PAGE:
Rabbi Peter Berg of The Temple was one of many Atlanta clergy members who made the trip. He arrived Nov. 3 with a 15-member delegation from his Midtown congregation, including President Jonathan Amsler and Executive Director Mark Jacobson.

On Nov. 5, Rabbi Berg led a session to discuss the next steps in racial justice after 200 rabbis marched with the NAACP from Selma, Ala., to Washington, D.C., Aug. 1 to Sept. 15. Amsler sat on a panel later that day discussing efficient governance models for large congregations, and Jacobson participated in a panel focusing on the URJ’s policy of audacious hospitality.

The next day, Rabbi Berg sat on a panel hosted by Atlanta Rabbi Dan Medwin on “Sacred Upgrading: New Techs for Ancient Texts.”

Rabbi Medwin, who is the publishing technology manager for the Central Conference of American Rabbis, was on hand to explain the latest advances in visual tefillah, prayer book apps and e-books.

“Upgrading our sacred text containers is something that we’ve been doing since the beginning of Jewish history,” Rabbi Medwin said. “Each time we do it, there are new features that are available which give us better access to the texts. The biggest thing we want congregations to do is be willing to experiment.”

Temple Kol Emeth Rabbi Erin Boxt made the trip from East Cobb to Orlando with his wife, Batya, and their daughters, Carlie and Danika. Rabbi Boxt eschewed many of the sessions and workshops in favor of one-on-one meetings and networking opportunities.

“It’s been amazing here,” Rabbi Boxt said. “We’ve run into so many of my colleagues and friends. Unfortunately I haven’t had time to go to many sessions so far because I’m constantly talking to people and bouncing ideas off each other, but what an amazing event to have so many of my best friends and family all in one place.”

The Kol Emeth delegation also got to see member Blair Marks installed for her second year as the president of Women of Reform Judaism.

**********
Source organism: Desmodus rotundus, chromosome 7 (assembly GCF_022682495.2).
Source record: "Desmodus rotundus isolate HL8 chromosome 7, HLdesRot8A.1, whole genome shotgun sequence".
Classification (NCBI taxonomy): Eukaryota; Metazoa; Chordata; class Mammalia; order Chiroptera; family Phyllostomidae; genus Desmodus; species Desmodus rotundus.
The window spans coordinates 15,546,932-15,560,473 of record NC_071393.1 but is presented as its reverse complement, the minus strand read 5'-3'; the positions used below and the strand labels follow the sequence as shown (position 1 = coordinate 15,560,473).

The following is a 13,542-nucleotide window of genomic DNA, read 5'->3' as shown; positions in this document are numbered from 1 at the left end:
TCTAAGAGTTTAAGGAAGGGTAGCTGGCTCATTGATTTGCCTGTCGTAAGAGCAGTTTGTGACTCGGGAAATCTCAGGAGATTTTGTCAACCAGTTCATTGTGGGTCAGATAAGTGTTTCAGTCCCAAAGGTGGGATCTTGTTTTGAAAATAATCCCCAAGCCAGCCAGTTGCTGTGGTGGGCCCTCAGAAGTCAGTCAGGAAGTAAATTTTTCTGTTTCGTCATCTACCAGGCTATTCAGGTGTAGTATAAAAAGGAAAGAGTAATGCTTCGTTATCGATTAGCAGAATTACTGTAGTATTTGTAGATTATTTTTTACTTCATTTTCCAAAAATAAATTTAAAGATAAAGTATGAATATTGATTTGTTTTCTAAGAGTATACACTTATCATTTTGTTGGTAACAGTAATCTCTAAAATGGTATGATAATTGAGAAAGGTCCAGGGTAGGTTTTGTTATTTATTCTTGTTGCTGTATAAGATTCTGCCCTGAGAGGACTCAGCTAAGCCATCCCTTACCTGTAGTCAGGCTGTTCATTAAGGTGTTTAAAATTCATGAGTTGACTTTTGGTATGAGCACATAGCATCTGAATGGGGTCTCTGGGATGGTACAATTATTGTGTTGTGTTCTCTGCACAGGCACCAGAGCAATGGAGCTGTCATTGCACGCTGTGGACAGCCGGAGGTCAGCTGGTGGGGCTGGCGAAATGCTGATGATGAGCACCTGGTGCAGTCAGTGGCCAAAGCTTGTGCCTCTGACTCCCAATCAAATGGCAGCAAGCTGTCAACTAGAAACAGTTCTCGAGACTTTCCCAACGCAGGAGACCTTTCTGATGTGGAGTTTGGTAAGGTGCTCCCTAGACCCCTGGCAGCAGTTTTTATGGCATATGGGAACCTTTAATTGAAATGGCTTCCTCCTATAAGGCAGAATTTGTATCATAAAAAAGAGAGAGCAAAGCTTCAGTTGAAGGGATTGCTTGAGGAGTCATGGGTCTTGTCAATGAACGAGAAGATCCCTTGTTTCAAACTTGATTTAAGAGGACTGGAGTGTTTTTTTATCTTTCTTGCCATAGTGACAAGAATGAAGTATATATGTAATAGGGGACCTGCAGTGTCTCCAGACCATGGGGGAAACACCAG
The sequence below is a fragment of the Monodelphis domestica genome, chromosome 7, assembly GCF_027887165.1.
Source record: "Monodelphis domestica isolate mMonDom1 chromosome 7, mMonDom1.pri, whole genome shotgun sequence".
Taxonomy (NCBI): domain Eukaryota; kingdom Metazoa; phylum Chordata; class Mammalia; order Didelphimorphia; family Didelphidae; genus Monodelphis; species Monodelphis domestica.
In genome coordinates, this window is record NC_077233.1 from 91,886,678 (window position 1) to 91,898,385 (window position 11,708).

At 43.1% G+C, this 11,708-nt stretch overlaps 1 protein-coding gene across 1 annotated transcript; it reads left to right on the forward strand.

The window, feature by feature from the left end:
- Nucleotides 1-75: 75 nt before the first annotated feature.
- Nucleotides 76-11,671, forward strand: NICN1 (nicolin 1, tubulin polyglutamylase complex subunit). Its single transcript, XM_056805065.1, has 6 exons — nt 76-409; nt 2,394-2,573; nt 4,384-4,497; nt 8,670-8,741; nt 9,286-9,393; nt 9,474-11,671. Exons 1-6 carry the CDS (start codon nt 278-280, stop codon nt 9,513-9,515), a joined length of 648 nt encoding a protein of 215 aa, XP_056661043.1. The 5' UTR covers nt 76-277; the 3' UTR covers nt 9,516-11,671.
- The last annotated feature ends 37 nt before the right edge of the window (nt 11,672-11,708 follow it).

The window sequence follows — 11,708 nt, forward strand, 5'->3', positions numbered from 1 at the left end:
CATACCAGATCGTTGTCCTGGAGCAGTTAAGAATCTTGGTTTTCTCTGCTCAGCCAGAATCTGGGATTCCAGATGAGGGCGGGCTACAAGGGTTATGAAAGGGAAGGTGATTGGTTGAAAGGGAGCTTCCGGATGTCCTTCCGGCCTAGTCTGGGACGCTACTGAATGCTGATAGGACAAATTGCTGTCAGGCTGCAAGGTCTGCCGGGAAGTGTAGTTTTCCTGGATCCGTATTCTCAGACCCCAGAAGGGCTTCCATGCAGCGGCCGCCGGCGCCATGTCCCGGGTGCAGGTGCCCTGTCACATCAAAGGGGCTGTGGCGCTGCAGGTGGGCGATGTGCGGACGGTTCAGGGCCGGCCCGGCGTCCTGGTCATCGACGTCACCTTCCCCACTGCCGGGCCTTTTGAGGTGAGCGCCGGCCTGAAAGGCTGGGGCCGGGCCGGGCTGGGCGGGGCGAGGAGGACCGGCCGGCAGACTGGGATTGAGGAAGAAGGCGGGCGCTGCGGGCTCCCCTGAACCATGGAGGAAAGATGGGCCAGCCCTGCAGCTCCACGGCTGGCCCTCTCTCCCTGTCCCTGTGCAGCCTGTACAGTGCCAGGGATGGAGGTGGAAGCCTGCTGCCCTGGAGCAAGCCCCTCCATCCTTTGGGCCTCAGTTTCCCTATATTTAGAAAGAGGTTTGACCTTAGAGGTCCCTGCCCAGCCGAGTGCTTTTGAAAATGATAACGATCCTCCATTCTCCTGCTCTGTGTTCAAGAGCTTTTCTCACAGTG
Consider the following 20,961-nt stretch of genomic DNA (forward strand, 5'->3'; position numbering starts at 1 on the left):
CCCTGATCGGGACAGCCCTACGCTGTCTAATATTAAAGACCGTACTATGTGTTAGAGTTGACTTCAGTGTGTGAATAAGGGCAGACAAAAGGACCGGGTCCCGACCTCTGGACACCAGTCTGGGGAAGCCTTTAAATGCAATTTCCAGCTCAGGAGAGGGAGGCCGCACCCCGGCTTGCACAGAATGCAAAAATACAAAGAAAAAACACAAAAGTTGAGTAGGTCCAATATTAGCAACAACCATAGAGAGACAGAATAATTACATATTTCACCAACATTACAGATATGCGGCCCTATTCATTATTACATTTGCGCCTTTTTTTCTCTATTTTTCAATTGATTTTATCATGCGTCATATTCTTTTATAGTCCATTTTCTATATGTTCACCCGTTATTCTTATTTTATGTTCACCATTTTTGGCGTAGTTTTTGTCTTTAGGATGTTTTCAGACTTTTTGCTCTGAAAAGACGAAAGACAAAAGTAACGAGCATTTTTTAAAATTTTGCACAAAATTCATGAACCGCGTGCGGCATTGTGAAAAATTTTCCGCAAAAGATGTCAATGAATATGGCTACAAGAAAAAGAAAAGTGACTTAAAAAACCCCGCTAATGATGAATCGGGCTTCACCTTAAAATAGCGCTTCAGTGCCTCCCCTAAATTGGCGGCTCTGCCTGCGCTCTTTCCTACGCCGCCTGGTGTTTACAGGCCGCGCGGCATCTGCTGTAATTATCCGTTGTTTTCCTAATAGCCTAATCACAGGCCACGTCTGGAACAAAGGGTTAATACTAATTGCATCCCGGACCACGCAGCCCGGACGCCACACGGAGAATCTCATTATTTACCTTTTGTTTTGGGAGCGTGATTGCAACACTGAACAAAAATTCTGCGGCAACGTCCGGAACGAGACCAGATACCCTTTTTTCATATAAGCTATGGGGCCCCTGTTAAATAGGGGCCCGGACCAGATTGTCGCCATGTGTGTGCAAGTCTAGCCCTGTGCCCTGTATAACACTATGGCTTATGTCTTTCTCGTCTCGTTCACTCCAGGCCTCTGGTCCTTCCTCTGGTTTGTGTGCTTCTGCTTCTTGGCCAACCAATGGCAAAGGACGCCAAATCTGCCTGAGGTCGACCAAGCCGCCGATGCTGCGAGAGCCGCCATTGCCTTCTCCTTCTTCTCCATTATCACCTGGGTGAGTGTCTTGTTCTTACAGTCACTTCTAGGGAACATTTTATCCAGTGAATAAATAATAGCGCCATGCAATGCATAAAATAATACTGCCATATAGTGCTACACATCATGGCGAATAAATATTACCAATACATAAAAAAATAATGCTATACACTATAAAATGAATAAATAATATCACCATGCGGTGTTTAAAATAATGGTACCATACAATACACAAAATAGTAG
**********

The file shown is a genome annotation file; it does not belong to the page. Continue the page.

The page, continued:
Rabbi Erin Boxt of Temple Kol Emeth schmoozes near the Jewish Rock Radio Stage with wife Batya and their younger daughter, Danika.

Rabbi Erin Boxt of Temple Kol Emeth schmoozes near the Jewish Rock Radio Stage with wife Batya and their younger daughter, Danika. (Photo David R Cohen)

Rabbi Ron Segal of Temple Sinai, who traveled to Orlando with a delegation that included congregant Jan Epstein and Youth Director Molly Okun, said the biennial gave him a chance to explore ways his congregation can tackle social justice.

“I have found the experience here to be profoundly engaging,” Rabbi Segal said. “I’ve spent a lot of time here focusing on the movement towards racial justice, and I am inspired to help bring our congregation into that battle for racial equality. I think that is truly one of the great social justice issues of our day as a Jewish people and as a Reform movement.”

During the biennial, Temple Sinai and The Temple were named exemplar congregations for the URJ’s Disabilities Inclusion Learning Center. To be awarded the distinction, a congregation must excel in one or more areas of inclusion: Advocacy & Community Partnerships, Architectural & Physical Accommodations, Early Childhood Education, and Worship.

Epstein received the recognition for Temple Sinai, and Amsler accepted on behalf of The Temple.